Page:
The Free-Market Innovation Machine: Analyzing the Growth Miracle of Capitalism

The Free-Market Innovation Machine: Analyzing the Growth Miracle of Capitalism

by William Baumol

ISBN: 9780691116303

Publisher Princeton University Press

Published in Business & Investing/Popular Economics

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Sample Chapter

Chapter One



The Bourgeoisie [i.e., capitalism] cannot exist without constantly revolutionizing the instruments of production Conservation of the old modes of production in unaltered form was, on the contrary, the first condition of existence for all earlier industrial classes The bourgeoisie, during its rule of scarce one hundred years has created more massive and more colossal productive forces than have all preceding generations together.
   -Karl Marx and Friedrich Engels, 1847
As soon as quality competition and sales effort are admitted into the sacred precincts of theory, the price variable is ousted from its dominant position But in capitalist reality as distinguished from its textbook picture, it is not that kind of competition which counts but the competition from the new commodity, the new technology . . . -competition which commands a decisive cost or quality advantage and which strikes not at the margins of the profits and the outputs of the existing firms but at their foundations and their very lives. This kind of competition is as much more effective than the other as a bombardment is in comparison with forcing a door.
   -Joseph A. Schumpeter, 1947, p. 84

Under capitalism, innovative activity-which in other types of economy is fortuitous and optional-becomes mandatory, a life-and-death matter for the firm. And the spread of new technology, which in other economies has proceeded at a stately pace, often requiring decades or even centuries, under capitalism is speeded up remarkably because, quite simply, time is money. That, in short, is the tale told in this book-an explanation of the incredible growth of the free-market economies. The capitalist economy can usefully be viewed as a machine whose primary product is economic growth. Indeed, its effectiveness in this role is unparalleled. The primary purpose of this book is to attempt an explanation of how this machine works. Note the underlying observation: that its extraordinary record of innovation and growth is hardly fortuitous. Nor is it the result of unrelated external developments analogous to the end of the "Little Ice Age" that occurred just after the inception of the Industrial Revolution and that probably contributed substantially to agricultural output. The point is that, once capitalism was in place and fully operational, a flow of innovation and the consequent rise in productivity and per capita gross domestic product were to be expected. Whatever the deficiencies of the free market, it is certainly very good at one thing: the manufacture of economic growth.

And, as is true of the other accomplishments of the market economy, none of this was the result of deliberate decisions or planning. The free market, once the institutional impediments to its development had been reduced sufficiently, just grew by itself and by itself became the machine that generates innovation and growth in dramatic profusion. For, as will be shown here, the market economy's makeup is such as automatically to ensure that result. This suggests that the analysis provided in this book, if it proves valid, promises to be of substantial value in practice, particularly to those nations that have not yet shared in the growth benefits proffered by the market, and whose relative poverty seems actually to be increasing.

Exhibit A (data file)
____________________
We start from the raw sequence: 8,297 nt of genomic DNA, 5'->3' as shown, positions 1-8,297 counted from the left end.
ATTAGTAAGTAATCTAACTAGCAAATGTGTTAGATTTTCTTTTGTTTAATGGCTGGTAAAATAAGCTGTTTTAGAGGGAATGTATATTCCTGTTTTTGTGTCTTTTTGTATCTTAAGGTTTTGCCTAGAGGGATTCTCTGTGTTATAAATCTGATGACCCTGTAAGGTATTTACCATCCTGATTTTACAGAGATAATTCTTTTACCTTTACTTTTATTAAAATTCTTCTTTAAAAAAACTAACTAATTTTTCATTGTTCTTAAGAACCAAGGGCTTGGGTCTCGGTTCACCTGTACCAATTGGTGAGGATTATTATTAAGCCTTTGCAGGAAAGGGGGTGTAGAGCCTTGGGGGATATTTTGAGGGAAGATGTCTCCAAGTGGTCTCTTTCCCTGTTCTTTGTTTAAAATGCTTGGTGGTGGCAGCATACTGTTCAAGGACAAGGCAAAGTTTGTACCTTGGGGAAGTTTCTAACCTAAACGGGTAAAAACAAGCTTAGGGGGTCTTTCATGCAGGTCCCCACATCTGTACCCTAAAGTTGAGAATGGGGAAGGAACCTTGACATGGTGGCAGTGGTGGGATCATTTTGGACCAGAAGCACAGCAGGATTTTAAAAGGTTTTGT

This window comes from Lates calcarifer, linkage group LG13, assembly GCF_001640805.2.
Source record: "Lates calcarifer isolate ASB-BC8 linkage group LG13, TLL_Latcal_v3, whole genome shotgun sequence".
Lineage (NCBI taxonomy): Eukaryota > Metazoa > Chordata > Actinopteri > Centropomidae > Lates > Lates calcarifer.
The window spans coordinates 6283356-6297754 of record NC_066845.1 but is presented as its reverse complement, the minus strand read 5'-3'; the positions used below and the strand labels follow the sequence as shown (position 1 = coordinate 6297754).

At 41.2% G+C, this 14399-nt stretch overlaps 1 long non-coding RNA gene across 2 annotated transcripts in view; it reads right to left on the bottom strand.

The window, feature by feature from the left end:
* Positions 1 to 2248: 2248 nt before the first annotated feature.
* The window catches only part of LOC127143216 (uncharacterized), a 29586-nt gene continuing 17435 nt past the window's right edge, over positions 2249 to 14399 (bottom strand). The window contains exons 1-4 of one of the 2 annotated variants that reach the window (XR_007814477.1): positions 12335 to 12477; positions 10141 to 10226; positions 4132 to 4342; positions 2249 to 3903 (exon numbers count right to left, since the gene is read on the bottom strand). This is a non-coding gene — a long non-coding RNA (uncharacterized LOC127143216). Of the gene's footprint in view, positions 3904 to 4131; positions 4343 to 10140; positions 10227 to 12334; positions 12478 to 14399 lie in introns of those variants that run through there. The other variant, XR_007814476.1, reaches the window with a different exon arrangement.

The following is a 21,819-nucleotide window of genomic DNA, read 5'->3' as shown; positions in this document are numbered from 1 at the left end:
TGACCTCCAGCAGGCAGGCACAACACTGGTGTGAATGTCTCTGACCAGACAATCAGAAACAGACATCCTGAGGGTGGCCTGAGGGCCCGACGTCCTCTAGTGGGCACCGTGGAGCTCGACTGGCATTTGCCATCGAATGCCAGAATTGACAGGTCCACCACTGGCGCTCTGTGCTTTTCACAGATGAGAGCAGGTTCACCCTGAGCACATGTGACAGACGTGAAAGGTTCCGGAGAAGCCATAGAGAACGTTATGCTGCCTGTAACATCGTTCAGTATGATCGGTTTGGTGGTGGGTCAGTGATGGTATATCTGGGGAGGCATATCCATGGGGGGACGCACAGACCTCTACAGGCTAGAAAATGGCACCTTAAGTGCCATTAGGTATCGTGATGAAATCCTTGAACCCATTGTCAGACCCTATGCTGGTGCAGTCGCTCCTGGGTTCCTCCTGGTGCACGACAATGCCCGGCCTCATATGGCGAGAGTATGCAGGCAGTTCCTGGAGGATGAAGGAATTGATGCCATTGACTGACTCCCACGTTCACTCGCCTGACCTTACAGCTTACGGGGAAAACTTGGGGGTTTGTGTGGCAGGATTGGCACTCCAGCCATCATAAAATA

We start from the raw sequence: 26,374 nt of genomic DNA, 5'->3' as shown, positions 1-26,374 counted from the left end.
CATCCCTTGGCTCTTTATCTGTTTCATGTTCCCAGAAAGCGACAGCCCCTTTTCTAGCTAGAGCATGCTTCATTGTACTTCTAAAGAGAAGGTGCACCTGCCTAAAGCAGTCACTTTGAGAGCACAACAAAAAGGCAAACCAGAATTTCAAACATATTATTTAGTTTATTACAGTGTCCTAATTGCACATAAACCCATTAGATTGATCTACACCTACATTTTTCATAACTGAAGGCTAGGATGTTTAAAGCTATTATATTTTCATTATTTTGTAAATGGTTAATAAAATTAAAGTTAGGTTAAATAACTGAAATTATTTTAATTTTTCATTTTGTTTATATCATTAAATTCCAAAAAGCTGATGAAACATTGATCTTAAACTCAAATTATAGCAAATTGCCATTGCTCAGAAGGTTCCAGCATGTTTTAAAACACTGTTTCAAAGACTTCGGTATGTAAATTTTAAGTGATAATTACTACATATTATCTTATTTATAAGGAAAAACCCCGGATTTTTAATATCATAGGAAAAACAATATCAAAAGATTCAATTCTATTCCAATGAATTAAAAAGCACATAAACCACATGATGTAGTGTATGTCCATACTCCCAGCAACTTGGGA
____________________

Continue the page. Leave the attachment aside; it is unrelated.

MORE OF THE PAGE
How large a share of the economy is constituted by the growth machine? If we focus on the machine's central component alone-its research and development (R&D) activity-the numbers are not impressive. In 1998, total U.S. expenditure on R&D from all sources amounted to about $227 billion, or some 2.6 percent of gross domestic product (GDP). This share of GDP was growing, but only slowly: an average of about 1.4 percent per year over the forty-five years, 1953-98.1

This is, however, too narrow a view of the growth apparatus. The available estimates indicate that more than 60 percent of the labor force in the United States is engaged in activities in the "information sector" of the economy (though it is difficult to define and measure unambiguously)-far more than in manufacturing and agriculture, which, combined, constitute less than 20 percent of the total. This sector includes the processing, recording, analysis, and dissemination of information. It also encompasses the training of those who will carry out the nation's R&D in the future. Of course, much of the activity of the information sector has little connection with growth, but it is implausible that its growth-supporting work constitutes a negligible share of the total. The evident conclusion is that, whereas the core activity in the growth machine is hardly enormous in size, a very substantial part of the U.S. population that is economically active outside the household is at least peripherally engaged in running the machine.